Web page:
South Plinth, Two Cats?

North base, Horsemen and Centaurs

The West Cross

At about 7 metres high the West Cross, or Tall Cross, is the tallest in Ireland. Because of it's size this cross has more iconography than any other cross in Ireland. Like Muiredach's cross the iconography on the east face depicts scenes from the Old Testament and the west face bears New Testament scenes. Some iconographic panels also appear on the north and south sides. The base is plain.

East Face

West Face

On almost all of the Irish high crosses, where there is a crucifixion scene, Christ is standing erect. He is depicted in his glory, celebrating his resurrection rather than his crucifixion. His arms are out to the side in an orans position. He is also mostly depicted in clothing. The crucifixion scene on the west face, pictured below, shows Christ standing upright, wearing clothing, with outstretched arms. What is unusual about this particular depiction Christ's head is tilted to one side and the nails are shown in his feet, it is the only high cross in Ireland with the nails carved in his feet. The high crosses were probably painted, in colours similar to those used in the book of Kells, so it is possible that the nails may have been painted on some of them.

On either side of Christ we can see Stephaton and Longinus and behind their backs Sol (Sun) and Luna (Moon). The Mocking of Christ appears on the north arm and the Kiss of Judas is featured on the south arm. Between these to scenes and the crucifixion we can see a man with a lamb (N) and a man shearing sheep (S) Both of these are symbols of atonement. Harbison suggests the head of the east face may feature either, David being acclaimed king of Israel or the second coming of Christ, at its centre.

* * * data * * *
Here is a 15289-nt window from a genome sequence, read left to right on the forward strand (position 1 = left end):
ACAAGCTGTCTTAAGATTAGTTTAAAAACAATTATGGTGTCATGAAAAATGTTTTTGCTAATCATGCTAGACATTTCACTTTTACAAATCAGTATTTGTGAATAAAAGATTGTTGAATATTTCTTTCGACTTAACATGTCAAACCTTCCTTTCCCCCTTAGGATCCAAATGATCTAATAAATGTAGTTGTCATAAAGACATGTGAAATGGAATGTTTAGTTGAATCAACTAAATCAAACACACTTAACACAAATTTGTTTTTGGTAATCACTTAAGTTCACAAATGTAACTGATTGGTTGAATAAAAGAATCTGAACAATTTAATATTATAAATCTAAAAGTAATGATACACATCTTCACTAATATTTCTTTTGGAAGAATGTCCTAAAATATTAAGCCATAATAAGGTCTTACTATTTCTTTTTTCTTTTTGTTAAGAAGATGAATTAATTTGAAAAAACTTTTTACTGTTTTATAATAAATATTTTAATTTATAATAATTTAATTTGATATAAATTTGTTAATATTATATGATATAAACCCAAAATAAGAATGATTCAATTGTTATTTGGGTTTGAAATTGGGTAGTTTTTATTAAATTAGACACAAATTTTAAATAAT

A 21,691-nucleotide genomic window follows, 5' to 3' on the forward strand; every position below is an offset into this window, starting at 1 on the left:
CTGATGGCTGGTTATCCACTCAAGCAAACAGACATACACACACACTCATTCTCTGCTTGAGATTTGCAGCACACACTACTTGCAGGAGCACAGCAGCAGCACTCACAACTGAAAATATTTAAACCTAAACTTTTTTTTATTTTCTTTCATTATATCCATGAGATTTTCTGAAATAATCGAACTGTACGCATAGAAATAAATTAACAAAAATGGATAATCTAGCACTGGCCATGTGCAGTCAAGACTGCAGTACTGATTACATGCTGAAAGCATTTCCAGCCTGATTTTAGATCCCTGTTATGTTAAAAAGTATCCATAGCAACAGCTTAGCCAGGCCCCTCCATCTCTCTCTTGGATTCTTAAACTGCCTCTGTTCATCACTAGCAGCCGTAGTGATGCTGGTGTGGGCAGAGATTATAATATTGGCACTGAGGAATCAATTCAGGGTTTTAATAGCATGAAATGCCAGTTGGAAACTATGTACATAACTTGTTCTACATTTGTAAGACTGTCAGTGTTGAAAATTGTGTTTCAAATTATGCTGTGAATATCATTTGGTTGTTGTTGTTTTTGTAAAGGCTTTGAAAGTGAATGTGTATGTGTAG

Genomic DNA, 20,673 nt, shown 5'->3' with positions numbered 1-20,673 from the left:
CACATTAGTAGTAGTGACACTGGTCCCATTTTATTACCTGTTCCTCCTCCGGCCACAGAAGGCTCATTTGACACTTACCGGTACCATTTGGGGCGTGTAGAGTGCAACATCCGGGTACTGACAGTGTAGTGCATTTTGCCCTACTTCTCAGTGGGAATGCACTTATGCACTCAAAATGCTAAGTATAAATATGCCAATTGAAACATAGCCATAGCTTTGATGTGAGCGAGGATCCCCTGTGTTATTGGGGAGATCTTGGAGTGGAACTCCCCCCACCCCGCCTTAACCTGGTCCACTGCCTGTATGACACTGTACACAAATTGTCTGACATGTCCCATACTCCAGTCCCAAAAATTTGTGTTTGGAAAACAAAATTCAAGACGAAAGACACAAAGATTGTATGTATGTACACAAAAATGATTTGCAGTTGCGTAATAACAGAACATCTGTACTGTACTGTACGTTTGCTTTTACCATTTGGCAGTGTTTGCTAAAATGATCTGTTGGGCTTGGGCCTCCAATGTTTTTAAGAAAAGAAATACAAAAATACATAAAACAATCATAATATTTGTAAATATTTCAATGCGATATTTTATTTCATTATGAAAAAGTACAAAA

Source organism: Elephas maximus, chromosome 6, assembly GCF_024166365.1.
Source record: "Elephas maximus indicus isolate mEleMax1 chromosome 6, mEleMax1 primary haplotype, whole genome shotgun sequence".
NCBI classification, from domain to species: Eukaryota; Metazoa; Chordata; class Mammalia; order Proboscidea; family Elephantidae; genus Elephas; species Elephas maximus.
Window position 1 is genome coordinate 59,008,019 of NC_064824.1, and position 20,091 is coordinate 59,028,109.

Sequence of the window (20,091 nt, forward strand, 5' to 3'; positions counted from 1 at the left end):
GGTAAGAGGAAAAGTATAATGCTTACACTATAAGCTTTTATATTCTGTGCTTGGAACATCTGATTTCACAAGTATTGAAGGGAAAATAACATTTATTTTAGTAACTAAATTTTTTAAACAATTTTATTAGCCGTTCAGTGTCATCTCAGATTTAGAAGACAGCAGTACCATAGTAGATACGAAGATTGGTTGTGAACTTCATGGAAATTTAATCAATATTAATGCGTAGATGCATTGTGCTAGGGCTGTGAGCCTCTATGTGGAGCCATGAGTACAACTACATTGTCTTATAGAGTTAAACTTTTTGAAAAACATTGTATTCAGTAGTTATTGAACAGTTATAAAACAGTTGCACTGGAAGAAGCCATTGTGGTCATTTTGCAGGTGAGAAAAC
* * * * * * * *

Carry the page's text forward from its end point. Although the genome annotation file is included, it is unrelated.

Journey to Emmaus ?

Baptism of Christ, West face

Zacharias, Elizabeth and infant John the Baptist ?

Winged Creature, South side

The panels on the shaft of the west face are badly weathered, the two bottom panels are damaged. The third panel may represent the Baptism of Christ, with the bird representing the Holy Spirit. The four panels above may represent the twelve apostles. It has also been suggested they represent, The Journey to Emmaus, Mission of the Apostles, Incredulity of Thomas and the Arrest of Christ.

Below left is a detail from the east face showing David with the head of Goliath, and below right, the three Children in the Fiery Furnace. Amongst the other scenes depicted are Samson toppling the pillars of the temple, Moses smiting the water from a rock, the Temptation of St Anthony, the Baptism of Christ, Christ in the Tomb and Pilate washing his hands.

David with Goliath's Head, Samuel anointing David

Three Children in the Fiery Furnace

The North Cross

There is a third high cross in the graveyard at Monasterboice, known as the north cross, it is quite plain compared to the other two. Pictured on the left is the west face bearing the Crucifixion, the only scriptural scene featured. The east face bears a single boss at the centre of the head. The shaft of the cross was damaged and replaced at some stage, the original shaft stands to the north east of the cross in the small enclosure and to the south east stands a sun dial.

I have probably visited the high crosses at Monasterboice and Castledermot more than any other Irish crosses. At Monasterboice I was often accompanied by my friend John, who lives close to the site. I would like to thank John for sharing with us some of his gorgeous images of the high crosses here at Monasterboice.

Situated: In County Louth, 8 kilometres north west of Drogheda. From Drogheda take the R132 north, after 7K take a sign-posted left turn for Monasterboice, from here you can see the round tower situated on your left.

Group: North Leinster.

Google Map.

Discovery Map: 36 O 0429 8205. Last Visit: Mar 2012.

Longitude: 6° 25' 4" W

Latitude: 53° 46' 39" N

Nearest High Crosses featured on this web site

Termonfeckin: 10 Kilometres East.

Dromiskin: 16 Kilometres North.

Killary: 16 Kilometres North East

Duleek: 17 Kilometres South.

Kells: 31 Kilometres West.

Photos: Jim Dempsey and John Donnellan.

Ref: Peter Harbison. “Old Testament Prefigurations of New Testament Events on Irish High Crosses.” Proceedings of the Royal Irish Academy: Archaeology, Culture, History, Literature, vol. 118C, 2018, pp. 123–139. JSTOR,

Stalley, Roger. “European Art and the Irish High Crosses.” Proceedings of the Royal Irish Academy. Section C: Archaeology, Celtic Studies, History, Linguistics, Literature, vol. 90C, 1990, pp. 135–158. JSTOR,

Barney McLauglin.

Harbison, Peter. “THE MONASTERBOICE HIGH CROSSES: AN ADDENDUM.” Archaeology Ireland, vol. 30, no. 1, 2016, pp. 40–41. JSTOR,